I set out from Chembur and made my way first to Worli sea face - it was a really fun experience to ride the empty Mumbai roads and go up and down a number of flyovers to reach Worli and it is always fun to cycle on the sea face. The place is so full of positive vibes in the early morning - filled with walkers, joggers, cyclists and exercises of every description. The BMC (or whoever) has done a great job of putting up a number of interesting things out there - statues of R K Laxman’s ‘Common man’, benches...
I was doing a project of exploring Mumbai - it had started by me starting cycling! I started cycling as a new project for the year - it started by being a fitness thing, but I got bored of going around in circles and started going further and further and exploring and discovering unknown parts of Mumbai (well...unknown to me at least) on cycle. By this time I had gone and explored various ancient forts of Mumbai - Sion, Sewri, Mahim, Worli, Bandra, Dharavi - by cycle. (You can check out the blogs by clicking on the links)
After doing this, the exploration bug kicked in a little more, and I started exploring even without a cycle. While going over the lists of tourist attractions in Mumbai - I saw that one of the main attractions was Mani Bhavan - Mahatma Gandhi's memorial in Mumbai. It was on the lists of all the Mumbai tour operators trips - and every firang visitor to the city seems to have seen it ... but I had never done so. It had never been in my mindspace at all - I had not known of it, not wanted to see it.
Well - this is 'diya tale andhera' stuff, and so I decided to check it out.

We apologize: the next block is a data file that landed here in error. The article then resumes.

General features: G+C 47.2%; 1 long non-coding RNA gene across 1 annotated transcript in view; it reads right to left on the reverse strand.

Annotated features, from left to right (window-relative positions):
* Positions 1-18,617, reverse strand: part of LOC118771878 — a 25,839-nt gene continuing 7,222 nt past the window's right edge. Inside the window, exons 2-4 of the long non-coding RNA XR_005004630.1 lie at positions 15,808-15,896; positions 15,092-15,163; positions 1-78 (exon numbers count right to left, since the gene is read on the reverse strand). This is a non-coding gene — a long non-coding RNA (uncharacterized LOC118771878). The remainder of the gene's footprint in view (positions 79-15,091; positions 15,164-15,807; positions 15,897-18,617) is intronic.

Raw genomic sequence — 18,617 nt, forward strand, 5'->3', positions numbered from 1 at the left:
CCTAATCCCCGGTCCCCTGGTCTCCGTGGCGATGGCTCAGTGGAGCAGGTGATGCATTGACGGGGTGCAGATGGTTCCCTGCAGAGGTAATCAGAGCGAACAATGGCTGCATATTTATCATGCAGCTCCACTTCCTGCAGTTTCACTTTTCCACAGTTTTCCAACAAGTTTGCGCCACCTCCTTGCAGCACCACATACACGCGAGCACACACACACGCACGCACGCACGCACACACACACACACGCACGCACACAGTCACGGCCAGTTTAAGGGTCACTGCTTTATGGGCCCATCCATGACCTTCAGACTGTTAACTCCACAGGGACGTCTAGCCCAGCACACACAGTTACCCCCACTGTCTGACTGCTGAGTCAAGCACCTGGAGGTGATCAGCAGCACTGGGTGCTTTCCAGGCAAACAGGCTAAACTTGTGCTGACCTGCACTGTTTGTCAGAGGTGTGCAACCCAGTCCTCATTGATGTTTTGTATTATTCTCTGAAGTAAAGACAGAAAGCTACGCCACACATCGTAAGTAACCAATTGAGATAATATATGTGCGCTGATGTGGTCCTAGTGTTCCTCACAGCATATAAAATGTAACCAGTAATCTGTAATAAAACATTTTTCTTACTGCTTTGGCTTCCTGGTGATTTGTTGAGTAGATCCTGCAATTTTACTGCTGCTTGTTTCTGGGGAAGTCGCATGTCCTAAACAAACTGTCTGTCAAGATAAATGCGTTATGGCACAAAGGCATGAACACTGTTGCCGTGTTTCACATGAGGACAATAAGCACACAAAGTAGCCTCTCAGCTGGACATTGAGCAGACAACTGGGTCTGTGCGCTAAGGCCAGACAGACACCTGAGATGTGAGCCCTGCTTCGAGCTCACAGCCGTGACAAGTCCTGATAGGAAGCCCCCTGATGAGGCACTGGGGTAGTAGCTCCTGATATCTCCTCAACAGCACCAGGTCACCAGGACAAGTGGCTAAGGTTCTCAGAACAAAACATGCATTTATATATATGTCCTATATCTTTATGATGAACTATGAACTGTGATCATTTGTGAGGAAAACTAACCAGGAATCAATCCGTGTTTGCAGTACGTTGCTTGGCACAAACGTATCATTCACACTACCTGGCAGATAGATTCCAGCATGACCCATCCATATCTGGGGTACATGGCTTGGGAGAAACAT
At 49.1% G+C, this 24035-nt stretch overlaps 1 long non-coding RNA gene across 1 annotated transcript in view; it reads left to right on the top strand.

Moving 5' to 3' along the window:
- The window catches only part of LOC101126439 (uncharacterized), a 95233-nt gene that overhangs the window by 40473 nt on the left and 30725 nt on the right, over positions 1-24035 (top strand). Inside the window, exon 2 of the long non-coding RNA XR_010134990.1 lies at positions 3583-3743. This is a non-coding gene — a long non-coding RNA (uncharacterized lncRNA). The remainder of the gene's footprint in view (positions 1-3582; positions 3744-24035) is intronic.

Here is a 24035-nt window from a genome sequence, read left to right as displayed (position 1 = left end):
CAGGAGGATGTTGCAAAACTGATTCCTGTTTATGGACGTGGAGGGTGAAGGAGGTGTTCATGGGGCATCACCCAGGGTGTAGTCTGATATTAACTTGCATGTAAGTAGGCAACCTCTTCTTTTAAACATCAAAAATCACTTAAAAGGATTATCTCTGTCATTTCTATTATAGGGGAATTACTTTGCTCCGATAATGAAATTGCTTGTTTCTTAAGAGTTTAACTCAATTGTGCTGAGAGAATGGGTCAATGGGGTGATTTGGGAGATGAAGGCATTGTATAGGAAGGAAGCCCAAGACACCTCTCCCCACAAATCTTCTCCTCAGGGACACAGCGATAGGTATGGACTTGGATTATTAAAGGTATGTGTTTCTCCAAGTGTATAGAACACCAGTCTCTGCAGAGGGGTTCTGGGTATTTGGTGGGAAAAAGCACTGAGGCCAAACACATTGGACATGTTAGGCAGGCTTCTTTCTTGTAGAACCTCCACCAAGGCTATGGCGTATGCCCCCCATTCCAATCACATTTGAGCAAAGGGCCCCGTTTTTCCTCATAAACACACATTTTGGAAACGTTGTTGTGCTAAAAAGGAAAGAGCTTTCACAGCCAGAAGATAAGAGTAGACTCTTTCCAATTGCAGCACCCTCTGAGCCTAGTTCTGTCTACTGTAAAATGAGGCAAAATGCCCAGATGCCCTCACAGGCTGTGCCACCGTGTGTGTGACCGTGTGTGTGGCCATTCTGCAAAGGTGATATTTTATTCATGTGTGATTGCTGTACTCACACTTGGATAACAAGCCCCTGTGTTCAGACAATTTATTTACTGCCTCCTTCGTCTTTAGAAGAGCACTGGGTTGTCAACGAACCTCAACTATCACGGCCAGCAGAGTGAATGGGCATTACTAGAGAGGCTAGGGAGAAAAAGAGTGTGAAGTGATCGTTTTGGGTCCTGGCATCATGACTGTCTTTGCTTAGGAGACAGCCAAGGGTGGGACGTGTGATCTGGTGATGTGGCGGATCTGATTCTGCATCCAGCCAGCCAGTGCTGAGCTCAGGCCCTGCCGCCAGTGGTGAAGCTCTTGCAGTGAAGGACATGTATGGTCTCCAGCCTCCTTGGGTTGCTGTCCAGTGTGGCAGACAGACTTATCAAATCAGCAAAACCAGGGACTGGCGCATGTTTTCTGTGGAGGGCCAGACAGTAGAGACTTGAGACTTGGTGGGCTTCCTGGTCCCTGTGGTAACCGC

My friend Vijay claimed to know it well - as it was just behind his college - the Wilson college, Marine drive - and so we agreed to check it out together. I took an Uber and reached the place - and there was no sign of Vijay! He was late as usual.
The building was in a fancy neighborhood - Laburnum road, just off Marine drive. I thought rather cynically that Gandhi seemed to have chosen to live with this rich seth in a fancy location, rather than in a poor and humble place.
As per the Wikipedia entry - 'Mani Bhavan was Gandhi's Mumbai headquarters for about 17 years, from 1917 to 1934. The mansion belonged to Revashankar Jagjeevan Jhaveri, Gandhi's friend and host in Mumbai during this period. It was from Mani Bhavan that Gandhi initiated the Non-Cooperation, Satyagraha, Swadeshi, Khadi and Khilafat Movements. Gandhi's association with the charkha began in 1917, while he was staying at Mani Bhavan. Mani Bhavan is also closely associated with Gandhi's involvement in the Home Rule Movement, as well as his decision to abstain from drinking cow's milk in order to protest the cruel and inhuman practice of phookan meted out to milch cattle common during that period.'
In 1955, the building was taken over by the Gandhi Smarak Nidhi in order to maintain it as a memorial to Gandhi - and I wonder if they paid the family anything for this prime piece of real estate? It would be worth many hundreds of crores today!
I wonder what the family of Jhaveri seth feel about it now :)
I blog about my travels - and the thoughts they set off! Sometimes the simplest destinations can be the most thought-provoking!